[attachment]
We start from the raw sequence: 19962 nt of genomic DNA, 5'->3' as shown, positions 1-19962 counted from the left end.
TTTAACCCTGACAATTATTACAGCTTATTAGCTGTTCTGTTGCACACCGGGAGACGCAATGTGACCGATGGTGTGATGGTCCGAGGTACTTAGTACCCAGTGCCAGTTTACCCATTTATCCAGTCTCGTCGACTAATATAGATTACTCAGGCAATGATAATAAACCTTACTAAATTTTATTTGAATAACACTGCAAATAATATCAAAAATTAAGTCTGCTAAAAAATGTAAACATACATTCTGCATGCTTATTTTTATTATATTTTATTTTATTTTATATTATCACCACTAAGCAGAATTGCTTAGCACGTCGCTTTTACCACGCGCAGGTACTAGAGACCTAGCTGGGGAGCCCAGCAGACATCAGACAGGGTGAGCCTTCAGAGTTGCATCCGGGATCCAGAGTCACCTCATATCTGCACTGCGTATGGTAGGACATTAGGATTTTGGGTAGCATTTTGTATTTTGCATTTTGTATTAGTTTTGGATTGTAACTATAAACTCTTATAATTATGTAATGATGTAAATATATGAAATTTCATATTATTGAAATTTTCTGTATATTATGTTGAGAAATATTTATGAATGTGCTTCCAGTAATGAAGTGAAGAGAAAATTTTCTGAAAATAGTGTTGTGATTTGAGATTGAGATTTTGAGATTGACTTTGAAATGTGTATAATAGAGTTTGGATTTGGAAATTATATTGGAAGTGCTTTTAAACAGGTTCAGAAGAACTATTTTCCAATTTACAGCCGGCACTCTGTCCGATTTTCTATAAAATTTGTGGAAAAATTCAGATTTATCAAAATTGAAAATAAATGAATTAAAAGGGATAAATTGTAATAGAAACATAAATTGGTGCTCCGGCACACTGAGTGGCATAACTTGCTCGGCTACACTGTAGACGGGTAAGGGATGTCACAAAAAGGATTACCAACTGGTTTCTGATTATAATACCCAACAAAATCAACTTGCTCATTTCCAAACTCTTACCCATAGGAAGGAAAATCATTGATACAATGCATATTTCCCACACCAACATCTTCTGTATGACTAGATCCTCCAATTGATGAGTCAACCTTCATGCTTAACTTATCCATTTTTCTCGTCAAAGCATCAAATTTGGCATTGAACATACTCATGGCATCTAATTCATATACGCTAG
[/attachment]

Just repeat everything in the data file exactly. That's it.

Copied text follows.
We start from the raw sequence: 19962 nt of genomic DNA, 5'->3' as shown, positions 1-19962 counted from the left end.
TTTAACCCTGACAATTATTACAGCTTATTAGCTGTTCTGTTGCACACCGGGAGACGCAATGTGACCGATGGTGTGATGGTCCGAGGTACTTAGTACCCAGTGCCAGTTTACCCATTTATCCAGTCTCGTCGACTAATATAGATTACTCAGGCAATGATAATAAACCTTACTAAATTTTATTTGAATAACACTGCAAATAATATCAAAAATTAAGTCTGCTAAAAAATGTAAACATACATTCTGCATGCTTATTTTTATTATATTTTATTTTATTTTATATTATCACCACTAAGCAGAATTGCTTAGCACGTCGCTTTTACCACGCGCAGGTACTAGAGACCTAGCTGGGGAGCCCAGCAGACATCAGACAGGGTGAGCCTTCAGAGTTGCATCCGGGATCCAGAGTCACCTCATATCTGCACTGCGTATGGTAGGACATTAGGATTTTGGGTAGCATTTTGTATTTTGCATTTTGTATTAGTTTTGGATTGTAACTATAAACTCTTATAATTATGTAATGATGTAAATATATGAAATTTCATATTATTGAAATTTTCTGTATATTATGTTGAGAAATATTTATGAATGTGCTTCCAGTAATGAAGTGAAGAGAAAATTTTCTGAAAATAGTGTTGTGATTTGAGATTGAGATTTTGAGATTGACTTTGAAATGTGTATAATAGAGTTTGGATTTGGAAATTATATTGGAAGTGCTTTTAAACAGGTTCAGAAGAACTATTTTCCAATTTACAGCCGGCACTCTGTCCGATTTTCTATAAAATTTGTGGAAAAATTCAGATTTATCAAAATTGAAAATAAATGAATTAAAAGGGATAAATTGTAATAGAAACATAAATTGGTGCTCCGGCACACTGAGTGGCATAACTTGCTCGGCTACACTGTAGACGGGTAAGGGATGTCACAAAAAGGATTACCAACTGGTTTCTGATTATAATACCCAACAAAATCAACTTGCTCATTTCCAAACTCTTACCCATAGGAAGGAAAATCATTGATACAATGCATATTTCCCACACCAACATCTTCTGTATGACTAGATCCTCCAATTGATGAGTCAACCTTCATGCTTAACTTATCCATTTTTCTCGTCAAAGCATCAAATTTGGCATTGAACATACTCATGGCATCTAATTCATATACGCTAG